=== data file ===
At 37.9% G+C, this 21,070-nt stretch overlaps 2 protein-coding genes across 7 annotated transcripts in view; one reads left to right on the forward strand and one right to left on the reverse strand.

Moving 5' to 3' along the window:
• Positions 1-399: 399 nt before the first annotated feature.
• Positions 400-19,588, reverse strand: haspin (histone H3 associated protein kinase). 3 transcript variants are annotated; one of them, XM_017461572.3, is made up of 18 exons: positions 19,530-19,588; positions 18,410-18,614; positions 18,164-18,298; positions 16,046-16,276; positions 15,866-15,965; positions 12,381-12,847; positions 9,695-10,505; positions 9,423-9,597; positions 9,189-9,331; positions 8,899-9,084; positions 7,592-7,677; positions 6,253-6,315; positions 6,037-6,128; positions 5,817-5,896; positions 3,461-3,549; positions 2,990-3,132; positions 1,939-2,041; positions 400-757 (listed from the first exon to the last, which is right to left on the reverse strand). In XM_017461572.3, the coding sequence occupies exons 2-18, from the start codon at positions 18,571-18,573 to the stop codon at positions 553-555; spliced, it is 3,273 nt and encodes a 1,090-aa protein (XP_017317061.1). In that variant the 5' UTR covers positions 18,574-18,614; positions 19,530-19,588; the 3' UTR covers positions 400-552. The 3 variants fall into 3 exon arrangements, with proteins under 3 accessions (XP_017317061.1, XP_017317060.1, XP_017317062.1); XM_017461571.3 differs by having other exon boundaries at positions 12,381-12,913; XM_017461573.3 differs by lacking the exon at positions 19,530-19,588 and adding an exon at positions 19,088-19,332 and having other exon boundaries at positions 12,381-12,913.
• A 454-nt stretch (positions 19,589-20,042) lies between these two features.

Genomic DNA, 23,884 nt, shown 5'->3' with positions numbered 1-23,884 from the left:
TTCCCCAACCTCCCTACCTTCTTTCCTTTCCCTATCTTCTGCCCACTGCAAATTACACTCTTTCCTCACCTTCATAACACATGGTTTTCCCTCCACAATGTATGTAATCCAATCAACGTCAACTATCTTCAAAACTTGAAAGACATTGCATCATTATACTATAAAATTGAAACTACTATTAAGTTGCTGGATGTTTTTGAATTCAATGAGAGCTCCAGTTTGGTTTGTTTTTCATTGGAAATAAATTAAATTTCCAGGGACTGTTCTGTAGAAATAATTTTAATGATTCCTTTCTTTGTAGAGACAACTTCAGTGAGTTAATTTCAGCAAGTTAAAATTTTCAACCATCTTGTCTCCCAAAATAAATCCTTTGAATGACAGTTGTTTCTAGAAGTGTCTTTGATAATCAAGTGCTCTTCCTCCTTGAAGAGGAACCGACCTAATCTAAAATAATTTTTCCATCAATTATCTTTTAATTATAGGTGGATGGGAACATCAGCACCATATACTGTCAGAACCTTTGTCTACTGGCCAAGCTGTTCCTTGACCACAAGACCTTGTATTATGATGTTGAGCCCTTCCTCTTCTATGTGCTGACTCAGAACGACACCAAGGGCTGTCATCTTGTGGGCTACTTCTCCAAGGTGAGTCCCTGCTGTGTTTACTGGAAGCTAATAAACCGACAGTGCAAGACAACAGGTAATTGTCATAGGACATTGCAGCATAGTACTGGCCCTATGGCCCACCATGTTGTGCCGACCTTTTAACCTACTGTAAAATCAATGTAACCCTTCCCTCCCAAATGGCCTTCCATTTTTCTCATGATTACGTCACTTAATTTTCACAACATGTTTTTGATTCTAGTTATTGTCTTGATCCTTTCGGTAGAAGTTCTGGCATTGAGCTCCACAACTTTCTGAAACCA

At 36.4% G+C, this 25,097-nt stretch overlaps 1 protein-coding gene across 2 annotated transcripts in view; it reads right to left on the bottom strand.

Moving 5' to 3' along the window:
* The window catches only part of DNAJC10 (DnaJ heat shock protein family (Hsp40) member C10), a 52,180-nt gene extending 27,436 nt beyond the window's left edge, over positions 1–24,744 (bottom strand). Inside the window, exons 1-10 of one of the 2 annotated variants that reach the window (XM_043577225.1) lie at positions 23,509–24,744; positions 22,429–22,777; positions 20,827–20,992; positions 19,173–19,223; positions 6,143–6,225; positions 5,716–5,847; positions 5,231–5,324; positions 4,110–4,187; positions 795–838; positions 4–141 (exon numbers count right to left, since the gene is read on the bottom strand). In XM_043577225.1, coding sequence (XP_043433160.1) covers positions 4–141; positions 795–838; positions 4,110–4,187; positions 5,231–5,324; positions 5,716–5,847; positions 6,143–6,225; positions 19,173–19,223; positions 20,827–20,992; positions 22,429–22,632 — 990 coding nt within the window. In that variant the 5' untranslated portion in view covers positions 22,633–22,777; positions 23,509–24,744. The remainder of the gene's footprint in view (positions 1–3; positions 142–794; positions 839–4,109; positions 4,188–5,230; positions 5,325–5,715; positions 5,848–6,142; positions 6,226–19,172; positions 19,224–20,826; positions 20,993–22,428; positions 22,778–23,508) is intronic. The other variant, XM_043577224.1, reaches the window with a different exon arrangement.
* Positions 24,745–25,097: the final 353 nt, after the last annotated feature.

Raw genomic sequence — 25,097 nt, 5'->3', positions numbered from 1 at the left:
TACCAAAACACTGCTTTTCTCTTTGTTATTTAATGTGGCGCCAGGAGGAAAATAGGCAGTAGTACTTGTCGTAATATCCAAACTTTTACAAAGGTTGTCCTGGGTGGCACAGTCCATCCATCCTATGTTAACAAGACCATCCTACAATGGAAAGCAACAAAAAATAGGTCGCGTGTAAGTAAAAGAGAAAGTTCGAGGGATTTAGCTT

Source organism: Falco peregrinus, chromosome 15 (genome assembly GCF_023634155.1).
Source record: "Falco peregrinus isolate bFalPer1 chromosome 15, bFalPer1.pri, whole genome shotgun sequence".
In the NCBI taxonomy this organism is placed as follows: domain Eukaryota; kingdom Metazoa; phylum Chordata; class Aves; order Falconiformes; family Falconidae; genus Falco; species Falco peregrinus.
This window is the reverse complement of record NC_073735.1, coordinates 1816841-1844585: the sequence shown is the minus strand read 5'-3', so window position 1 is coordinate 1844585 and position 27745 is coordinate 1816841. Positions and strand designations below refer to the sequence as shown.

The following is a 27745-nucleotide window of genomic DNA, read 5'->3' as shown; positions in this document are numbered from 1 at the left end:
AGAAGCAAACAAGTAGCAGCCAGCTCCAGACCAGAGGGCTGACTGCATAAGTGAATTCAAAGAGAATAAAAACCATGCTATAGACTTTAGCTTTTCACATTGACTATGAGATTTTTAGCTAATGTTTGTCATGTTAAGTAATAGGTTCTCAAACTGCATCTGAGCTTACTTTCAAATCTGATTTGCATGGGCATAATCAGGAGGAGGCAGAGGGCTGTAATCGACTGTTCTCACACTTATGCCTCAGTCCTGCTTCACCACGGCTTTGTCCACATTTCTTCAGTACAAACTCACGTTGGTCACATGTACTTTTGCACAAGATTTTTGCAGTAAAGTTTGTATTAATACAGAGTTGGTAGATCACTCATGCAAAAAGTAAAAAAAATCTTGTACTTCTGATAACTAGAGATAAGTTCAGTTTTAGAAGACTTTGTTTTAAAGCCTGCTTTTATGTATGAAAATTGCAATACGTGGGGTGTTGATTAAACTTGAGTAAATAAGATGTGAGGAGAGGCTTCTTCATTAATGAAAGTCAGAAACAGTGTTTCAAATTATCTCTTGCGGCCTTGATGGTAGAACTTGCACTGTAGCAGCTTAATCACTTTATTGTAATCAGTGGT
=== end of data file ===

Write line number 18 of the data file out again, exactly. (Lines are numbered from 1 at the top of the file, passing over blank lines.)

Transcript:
The following is a 27745-nucleotide window of genomic DNA, read 5'->3' as shown; positions in this document are numbered from 1 at the left end: